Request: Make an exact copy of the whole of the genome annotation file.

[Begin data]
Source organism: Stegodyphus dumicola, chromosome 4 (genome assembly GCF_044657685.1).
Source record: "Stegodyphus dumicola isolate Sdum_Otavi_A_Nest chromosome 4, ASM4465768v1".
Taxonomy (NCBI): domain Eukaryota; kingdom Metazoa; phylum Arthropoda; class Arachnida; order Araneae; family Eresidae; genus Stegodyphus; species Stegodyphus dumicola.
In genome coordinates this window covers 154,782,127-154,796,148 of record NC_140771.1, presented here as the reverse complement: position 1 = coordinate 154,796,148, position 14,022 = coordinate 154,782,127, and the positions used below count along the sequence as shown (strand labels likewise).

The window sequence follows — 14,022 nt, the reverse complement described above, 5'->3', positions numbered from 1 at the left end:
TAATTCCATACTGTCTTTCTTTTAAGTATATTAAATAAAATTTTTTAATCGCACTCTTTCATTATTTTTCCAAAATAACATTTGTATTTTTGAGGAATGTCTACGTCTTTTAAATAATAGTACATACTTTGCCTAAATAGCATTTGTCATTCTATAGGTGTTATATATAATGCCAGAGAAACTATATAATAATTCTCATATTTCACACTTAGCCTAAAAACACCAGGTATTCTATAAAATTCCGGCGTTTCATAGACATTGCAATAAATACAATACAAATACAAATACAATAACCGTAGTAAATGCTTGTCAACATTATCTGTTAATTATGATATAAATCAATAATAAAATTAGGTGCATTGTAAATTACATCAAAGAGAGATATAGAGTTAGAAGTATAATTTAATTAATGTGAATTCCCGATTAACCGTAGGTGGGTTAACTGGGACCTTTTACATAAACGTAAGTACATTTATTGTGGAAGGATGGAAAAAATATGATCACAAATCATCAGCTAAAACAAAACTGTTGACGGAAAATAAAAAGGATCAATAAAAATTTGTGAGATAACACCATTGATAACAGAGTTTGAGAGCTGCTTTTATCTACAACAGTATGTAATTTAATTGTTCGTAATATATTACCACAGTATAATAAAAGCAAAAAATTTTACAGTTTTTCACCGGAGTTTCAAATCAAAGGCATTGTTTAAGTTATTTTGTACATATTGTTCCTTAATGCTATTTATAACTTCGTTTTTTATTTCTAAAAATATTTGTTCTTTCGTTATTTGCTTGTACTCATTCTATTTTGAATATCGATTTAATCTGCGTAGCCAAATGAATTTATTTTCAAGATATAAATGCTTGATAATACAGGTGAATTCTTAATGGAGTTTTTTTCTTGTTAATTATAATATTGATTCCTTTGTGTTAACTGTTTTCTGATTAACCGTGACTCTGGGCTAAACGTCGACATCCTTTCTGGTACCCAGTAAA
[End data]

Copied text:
Source organism: Stegodyphus dumicola, chromosome 4 (genome assembly GCF_044657685.1).
Source record: "Stegodyphus dumicola isolate Sdum_Otavi_A_Nest chromosome 4, ASM4465768v1".
Taxonomy (NCBI): domain Eukaryota; kingdom Metazoa; phylum Arthropoda; class Arachnida; order Araneae; family Eresidae; genus Stegodyphus; species Stegodyphus dumicola.
In genome coordinates this window covers 154,782,127-154,796,148 of record NC_140771.1, presented here as the reverse complement: position 1 = coordinate 154,796,148, position 14,022 = coordinate 154,782,127, and the positions used below count along the sequence as shown (strand labels likewise).

The window sequence follows — 14,022 nt, the reverse complement described above, 5'->3', positions numbered from 1 at the left end:
TAATTCCATACTGTCTTTCTTTTAAGTATATTAAATAAAATTTTTTAATCGCACTCTTTCATTATTTTTCCAAAATAACATTTGTATTTTTGAGGAATGTCTACGTCTTTTAAATAATAGTACATACTTTGCCTAAATAGCATTTGTCATTCTATAGGTGTTATATATAATGCCAGAGAAACTATATAATAATTCTCATATTTCACACTTAGCCTAAAAACACCAGGTATTCTATAAAATTCCGGCGTTTCATAGACATTGCAATAAATACAATACAAATACAAATACAATAACCGTAGTAAATGCTTGTCAACATTATCTGTTAATTATGATATAAATCAATAATAAAATTAGGTGCATTGTAAATTACATCAAAGAGAGATATAGAGTTAGAAGTATAATTTAATTAATGTGAATTCCCGATTAACCGTAGGTGGGTTAACTGGGACCTTTTACATAAACGTAAGTACATTTATTGTGGAAGGATGGAAAAAATATGATCACAAATCATCAGCTAAAACAAAACTGTTGACGGAAAATAAAAAGGATCAATAAAAATTTGTGAGATAACACCATTGATAACAGAGTTTGAGAGCTGCTTTTATCTACAACAGTATGTAATTTAATTGTTCGTAATATATTACCACAGTATAATAAAAGCAAAAAATTTTACAGTTTTTCACCGGAGTTTCAAATCAAAGGCATTGTTTAAGTTATTTTGTACATATTGTTCCTTAATGCTATTTATAACTTCGTTTTTTATTTCTAAAAATATTTGTTCTTTCGTTATTTGCTTGTACTCATTCTATTTTGAATATCGATTTAATCTGCGTAGCCAAATGAATTTATTTTCAAGATATAAATGCTTGATAATACAGGTGAATTCTTAATGGAGTTTTTTTCTTGTTAATTATAATATTGATTCCTTTGTGTTAACTGTTTTCTGATTAACCGTGACTCTGGGCTAAACGTCGACATCCTTTCTGGTACCCAGTAAA